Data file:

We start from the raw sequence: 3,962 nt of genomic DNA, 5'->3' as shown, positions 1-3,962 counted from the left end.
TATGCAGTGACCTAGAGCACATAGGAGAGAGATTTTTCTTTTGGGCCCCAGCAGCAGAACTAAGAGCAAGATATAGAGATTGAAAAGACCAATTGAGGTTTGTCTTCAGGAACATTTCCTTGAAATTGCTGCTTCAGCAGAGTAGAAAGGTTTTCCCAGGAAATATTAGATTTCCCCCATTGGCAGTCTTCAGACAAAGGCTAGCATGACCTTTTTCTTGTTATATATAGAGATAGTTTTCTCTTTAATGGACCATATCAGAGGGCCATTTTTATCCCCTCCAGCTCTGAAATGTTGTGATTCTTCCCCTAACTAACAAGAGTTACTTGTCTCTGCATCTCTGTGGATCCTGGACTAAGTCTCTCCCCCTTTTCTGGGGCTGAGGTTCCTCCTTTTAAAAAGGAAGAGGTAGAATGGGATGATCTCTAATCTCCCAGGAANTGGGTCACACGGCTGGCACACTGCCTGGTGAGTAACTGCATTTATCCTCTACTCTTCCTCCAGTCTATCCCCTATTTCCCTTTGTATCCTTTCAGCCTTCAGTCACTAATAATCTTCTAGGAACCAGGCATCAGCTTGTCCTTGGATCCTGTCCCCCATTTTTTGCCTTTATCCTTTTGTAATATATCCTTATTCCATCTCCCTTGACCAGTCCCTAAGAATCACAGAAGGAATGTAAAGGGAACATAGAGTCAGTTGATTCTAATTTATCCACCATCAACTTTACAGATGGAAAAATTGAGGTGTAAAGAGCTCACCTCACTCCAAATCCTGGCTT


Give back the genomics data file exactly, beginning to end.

We start from the raw sequence: 3,962 nt of genomic DNA, 5'->3' as shown, positions 1-3,962 counted from the left end.
TATGCAGTGACCTAGAGCACATAGGAGAGAGATTTTTCTTTTGGGCCCCAGCAGCAGAACTAAGAGCAAGATATAGAGATTGAAAAGACCAATTGAGGTTTGTCTTCAGGAACATTTCCTTGAAATTGCTGCTTCAGCAGAGTAGAAAGGTTTTCCCAGGAAATATTAGATTTCCCCCATTGGCAGTCTTCAGACAAAGGCTAGCATGACCTTTTTCTTGTTATATATAGAGATAGTTTTCTCTTTAATGGACCATATCAGAGGGCCATTTTTATCCCCTCCAGCTCTGAAATGTTGTGATTCTTCCCCTAACTAACAAGAGTTACTTGTCTCTGCATCTCTGTGGATCCTGGACTAAGTCTCTCCCCCTTTTCTGGGGCTGAGGTTCCTCCTTTTAAAAAGGAAGAGGTAGAATGGGATGATCTCTAATCTCCCAGGAANTGGGTCACACGGCTGGCACACTGCCTGGTGAGTAACTGCATTTATCCTCTACTCTTCCTCCAGTCTATCCCCTATTTCCCTTTGTATCCTTTCAGCCTTCAGTCACTAATAATCTTCTAGGAACCAGGCATCAGCTTGTCCTTGGATCCTGTCCCCCATTTTTTGCCTTTATCCTTTTGTAATATATCCTTATTCCATCTCCCTTGACCAGTCCCTAAGAATCACAGAAGGAATGTAAAGGGAACATAGAGTCAGTTGATTCTAATTTATCCACCATCAACTTTACAGATGGAAAAATTGAGGTGTAAAGAGCTCACCTCACTCCAAATCCTGGCTT